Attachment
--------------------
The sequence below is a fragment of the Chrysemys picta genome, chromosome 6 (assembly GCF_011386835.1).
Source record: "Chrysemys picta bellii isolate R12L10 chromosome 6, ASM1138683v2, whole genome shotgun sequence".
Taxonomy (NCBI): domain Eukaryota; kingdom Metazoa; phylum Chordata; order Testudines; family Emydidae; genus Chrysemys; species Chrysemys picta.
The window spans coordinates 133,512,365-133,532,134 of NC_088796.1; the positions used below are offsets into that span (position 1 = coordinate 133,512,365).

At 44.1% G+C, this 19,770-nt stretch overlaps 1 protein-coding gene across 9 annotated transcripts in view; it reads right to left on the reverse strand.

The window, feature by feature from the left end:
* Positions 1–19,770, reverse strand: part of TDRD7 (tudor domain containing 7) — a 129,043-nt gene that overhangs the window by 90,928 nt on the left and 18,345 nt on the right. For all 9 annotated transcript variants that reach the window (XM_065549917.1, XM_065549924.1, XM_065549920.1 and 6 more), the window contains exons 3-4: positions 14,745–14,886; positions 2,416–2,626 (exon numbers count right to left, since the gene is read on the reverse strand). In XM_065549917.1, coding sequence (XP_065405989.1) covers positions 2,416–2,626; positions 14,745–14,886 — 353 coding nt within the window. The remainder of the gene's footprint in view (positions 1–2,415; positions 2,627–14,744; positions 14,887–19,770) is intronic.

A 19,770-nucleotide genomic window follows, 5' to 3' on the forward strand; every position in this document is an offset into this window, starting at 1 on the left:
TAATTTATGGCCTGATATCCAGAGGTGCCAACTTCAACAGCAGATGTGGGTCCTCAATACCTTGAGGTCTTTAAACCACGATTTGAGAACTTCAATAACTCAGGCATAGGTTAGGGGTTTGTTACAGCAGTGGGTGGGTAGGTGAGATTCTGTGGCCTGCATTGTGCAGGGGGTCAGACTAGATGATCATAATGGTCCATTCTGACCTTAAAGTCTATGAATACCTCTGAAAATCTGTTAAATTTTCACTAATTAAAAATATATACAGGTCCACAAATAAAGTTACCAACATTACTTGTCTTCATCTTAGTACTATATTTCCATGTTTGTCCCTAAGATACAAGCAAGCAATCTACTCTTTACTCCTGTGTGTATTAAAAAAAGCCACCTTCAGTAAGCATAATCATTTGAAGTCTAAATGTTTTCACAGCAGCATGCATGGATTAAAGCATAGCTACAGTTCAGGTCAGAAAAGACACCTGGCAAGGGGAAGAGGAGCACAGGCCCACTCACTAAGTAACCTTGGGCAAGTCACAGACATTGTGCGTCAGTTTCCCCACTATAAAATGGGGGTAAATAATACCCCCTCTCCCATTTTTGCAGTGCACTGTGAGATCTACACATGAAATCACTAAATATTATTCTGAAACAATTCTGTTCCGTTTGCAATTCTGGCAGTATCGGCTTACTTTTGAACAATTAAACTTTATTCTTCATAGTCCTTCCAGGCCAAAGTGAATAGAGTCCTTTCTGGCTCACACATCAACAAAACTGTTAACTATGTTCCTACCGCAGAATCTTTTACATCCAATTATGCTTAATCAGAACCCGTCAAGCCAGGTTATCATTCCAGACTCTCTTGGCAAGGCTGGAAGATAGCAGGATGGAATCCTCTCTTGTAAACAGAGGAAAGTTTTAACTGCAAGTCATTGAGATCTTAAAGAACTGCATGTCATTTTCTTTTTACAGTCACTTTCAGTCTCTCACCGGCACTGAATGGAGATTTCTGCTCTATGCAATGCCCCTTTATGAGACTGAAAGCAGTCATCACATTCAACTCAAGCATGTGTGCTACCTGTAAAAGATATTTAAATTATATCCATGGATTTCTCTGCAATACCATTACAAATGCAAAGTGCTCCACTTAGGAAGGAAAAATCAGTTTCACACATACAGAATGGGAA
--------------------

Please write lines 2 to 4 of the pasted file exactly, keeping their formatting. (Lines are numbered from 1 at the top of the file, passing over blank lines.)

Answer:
Source record: "Chrysemys picta bellii isolate R12L10 chromosome 6, ASM1138683v2, whole genome shotgun sequence".
Taxonomy (NCBI): domain Eukaryota; kingdom Metazoa; phylum Chordata; order Testudines; family Emydidae; genus Chrysemys; species Chrysemys picta.
The window spans coordinates 133,512,365-133,532,134 of NC_088796.1; the positions used below are offsets into that span (position 1 = coordinate 133,512,365).